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White House Press Secretary Sean Spicer faced more questions Tuesday afternoon about the reported death of Anwar al-Awlaki’s eight-year-old daughter than the Obama administration faced in the five years after it droned the radical cleric’s son.

The young al-Awlaki girl, Nawar, was killed Sunday by U.S. forces during a raid in Yemen, NBC News reported. A member of the vaunted Seal Team 6 was also killed in the clandestine operation, according to senior administration officials.

Like her father, who was killed by a drone strike on Sept. 30, 2011, and her brother, Abdulrahman, Nawar was born in the United States.

But the American press seems much more interested in the circumstances surrounding her death than it did about the death of her brother, who was also killed by a drone strike in 2011.

On Tuesday, Time magazine’s Zeke Miller asked Spicer if he could, “confirm that the 8-year-old daughter of al-Awlaki was killed in that strike. And if you can address the killing of an American citizen.”

Later at the same White House briefing, MSNBC’s Hallie Jackson asked, “The president has previously indicated that he would encourage the targeting of the families of terror suspects. Is that still his current position?”

Yet another reporter said that same afternoon, “Hallie’s question was about civilians that are being targeted by the administration in anti-terror raids. And Zeke’s question was about al-Awlakis’ daughter.”

“Is the president willing to kill and target American citizens, even minors, just because they’re family members of terrorist?” the reporter asked.

The push for answers Tuesday stands in sharp contrast to how White House reporters responded in 2011 to the death of al-Awlaki’s 16-year-old.

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On the day Abdulrahman was killed by a U.S. drone, there was no formal White House briefing. Instead, White House Press Secretary Jay Carney gaggled with reporters en route to Detroit, Mich., during a three-day bus tour with President Obama.

No one asked Carney about the teenage al-Awlaki’s death.

There were no White House press briefings during the Oct. 15-16 weekend.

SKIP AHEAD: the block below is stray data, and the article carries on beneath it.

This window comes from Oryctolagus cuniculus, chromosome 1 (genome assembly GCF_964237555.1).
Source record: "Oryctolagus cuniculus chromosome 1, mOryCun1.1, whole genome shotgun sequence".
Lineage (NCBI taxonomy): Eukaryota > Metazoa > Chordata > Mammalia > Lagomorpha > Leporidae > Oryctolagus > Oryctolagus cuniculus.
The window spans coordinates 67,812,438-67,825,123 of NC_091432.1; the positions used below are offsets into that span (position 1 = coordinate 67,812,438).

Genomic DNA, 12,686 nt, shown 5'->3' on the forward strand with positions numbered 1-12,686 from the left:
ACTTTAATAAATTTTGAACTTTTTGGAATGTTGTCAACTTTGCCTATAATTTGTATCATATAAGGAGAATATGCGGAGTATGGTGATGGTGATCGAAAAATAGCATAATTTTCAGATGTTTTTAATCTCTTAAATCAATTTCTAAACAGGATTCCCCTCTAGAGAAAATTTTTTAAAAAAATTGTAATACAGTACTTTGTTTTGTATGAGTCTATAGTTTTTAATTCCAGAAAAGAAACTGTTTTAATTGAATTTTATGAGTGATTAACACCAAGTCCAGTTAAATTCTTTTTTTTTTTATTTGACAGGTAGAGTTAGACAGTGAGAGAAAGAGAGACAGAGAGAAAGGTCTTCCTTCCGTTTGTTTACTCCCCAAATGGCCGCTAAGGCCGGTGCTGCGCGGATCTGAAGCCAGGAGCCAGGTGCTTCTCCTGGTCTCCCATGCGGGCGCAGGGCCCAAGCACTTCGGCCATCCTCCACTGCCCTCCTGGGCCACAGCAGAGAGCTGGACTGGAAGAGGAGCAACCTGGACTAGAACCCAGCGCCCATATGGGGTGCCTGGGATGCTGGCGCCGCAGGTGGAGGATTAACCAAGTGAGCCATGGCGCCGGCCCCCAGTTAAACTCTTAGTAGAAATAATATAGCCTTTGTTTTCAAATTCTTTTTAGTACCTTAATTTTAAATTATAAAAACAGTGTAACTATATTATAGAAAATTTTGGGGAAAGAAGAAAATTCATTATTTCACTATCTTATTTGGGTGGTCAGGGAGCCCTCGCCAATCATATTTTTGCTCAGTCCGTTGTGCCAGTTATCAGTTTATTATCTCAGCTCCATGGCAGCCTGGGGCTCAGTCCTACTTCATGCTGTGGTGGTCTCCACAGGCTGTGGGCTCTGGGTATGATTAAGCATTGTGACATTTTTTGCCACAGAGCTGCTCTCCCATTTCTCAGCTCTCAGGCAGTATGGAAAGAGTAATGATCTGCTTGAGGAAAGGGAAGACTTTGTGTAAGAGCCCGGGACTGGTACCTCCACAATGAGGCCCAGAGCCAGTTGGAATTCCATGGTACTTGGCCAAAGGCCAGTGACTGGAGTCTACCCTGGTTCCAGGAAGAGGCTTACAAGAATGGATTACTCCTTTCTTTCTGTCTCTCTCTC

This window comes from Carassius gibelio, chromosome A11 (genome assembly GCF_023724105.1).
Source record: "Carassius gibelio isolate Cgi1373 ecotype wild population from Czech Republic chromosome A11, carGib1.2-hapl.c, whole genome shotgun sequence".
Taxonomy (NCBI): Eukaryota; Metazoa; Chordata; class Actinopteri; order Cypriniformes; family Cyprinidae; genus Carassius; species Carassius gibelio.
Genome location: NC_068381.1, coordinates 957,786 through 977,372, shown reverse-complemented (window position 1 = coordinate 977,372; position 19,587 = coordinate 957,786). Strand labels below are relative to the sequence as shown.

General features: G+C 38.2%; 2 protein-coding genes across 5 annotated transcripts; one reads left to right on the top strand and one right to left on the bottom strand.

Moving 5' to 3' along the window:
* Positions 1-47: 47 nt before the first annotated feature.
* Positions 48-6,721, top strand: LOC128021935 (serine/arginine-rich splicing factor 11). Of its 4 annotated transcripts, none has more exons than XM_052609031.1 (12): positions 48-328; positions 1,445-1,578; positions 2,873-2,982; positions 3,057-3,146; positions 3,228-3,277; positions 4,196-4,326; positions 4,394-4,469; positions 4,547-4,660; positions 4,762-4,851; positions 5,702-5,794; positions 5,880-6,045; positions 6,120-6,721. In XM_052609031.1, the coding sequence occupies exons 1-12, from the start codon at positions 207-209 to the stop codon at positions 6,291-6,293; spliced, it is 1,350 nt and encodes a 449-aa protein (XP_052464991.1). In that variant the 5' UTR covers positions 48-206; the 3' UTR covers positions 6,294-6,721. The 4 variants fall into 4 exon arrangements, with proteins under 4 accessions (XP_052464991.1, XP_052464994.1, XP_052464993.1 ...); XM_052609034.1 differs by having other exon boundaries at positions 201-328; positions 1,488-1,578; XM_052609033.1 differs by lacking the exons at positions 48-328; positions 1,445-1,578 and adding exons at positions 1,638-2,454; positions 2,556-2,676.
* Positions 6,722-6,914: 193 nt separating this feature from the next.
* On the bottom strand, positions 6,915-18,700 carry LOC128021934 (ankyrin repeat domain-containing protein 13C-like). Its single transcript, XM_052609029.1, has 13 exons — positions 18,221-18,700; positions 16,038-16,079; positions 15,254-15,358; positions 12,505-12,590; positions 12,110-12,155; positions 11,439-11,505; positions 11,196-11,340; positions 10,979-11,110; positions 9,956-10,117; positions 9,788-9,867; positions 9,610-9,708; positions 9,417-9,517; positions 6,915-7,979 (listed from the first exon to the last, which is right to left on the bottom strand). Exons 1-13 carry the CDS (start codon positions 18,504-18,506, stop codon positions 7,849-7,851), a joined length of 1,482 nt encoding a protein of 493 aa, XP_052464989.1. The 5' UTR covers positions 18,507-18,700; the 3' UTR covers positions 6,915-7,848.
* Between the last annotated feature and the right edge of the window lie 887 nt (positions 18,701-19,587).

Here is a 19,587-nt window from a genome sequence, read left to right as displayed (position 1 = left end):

On Oct. 17, 2011, Carney gaggled with reporters again during the president’s bus tour. No one in the pool asked the Obama spokesman that day about the droning.

There were press gaggles again on Oct. 18 and Oct. 19, and no one asked Carney about the droning at either one of those events (though one reporter found it worth asking at one of those meetings whether Obama was “enjoying the bus tour”).

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On Oct. 20, the White House held its first formal press briefing since the drone strike that killed Abdulrahman. No one asked about it.

The closest that the White House came to commenting on the issue that year was when former White House Press Secretary Robert Gibbs was cornered at a campaign event by We Are Change activists. They asked Gibbs how the Obama administration could justify droning a 16-year-old American citizen.

Gibbs, who served at that time as a spokesman for the Obama re-election campaign, responded, “I would suggest that you should have a far more responsible father if they are truly concerned about the well being of their children.”

“I don’t think becoming an al Qaeda jihadist terrorist is the best way to go about doing your business,” he added.

It wasn’t until Feb. 5, 2013, one year and three months after Abdulrahman’s death, that someone in the White House press corps asked the administration’s spokesman about the drone strike, according to a search of past White House press briefing transcripts.

ABC News’ Jonathan Karl asked: “Well, what about … the drone strike that killed the 16-year-old son of Awlaki. Does he meet that definition of a senior operational leader as outlined in the white paper?”

The issue of the elder al-Awlaki’s death, which took place on Sept. 30, 2011, has come up before at White House press briefings. The issue of the extrajudicial killing of American-born individuals has also come up at these briefings.

To be clear, the White House press corps has also raised the issue of Abdulrahman’s death. It just took a while for them to get there, and White House reporters certainly didn’t move with the speed and urgency that Spicer saw Tuesday.

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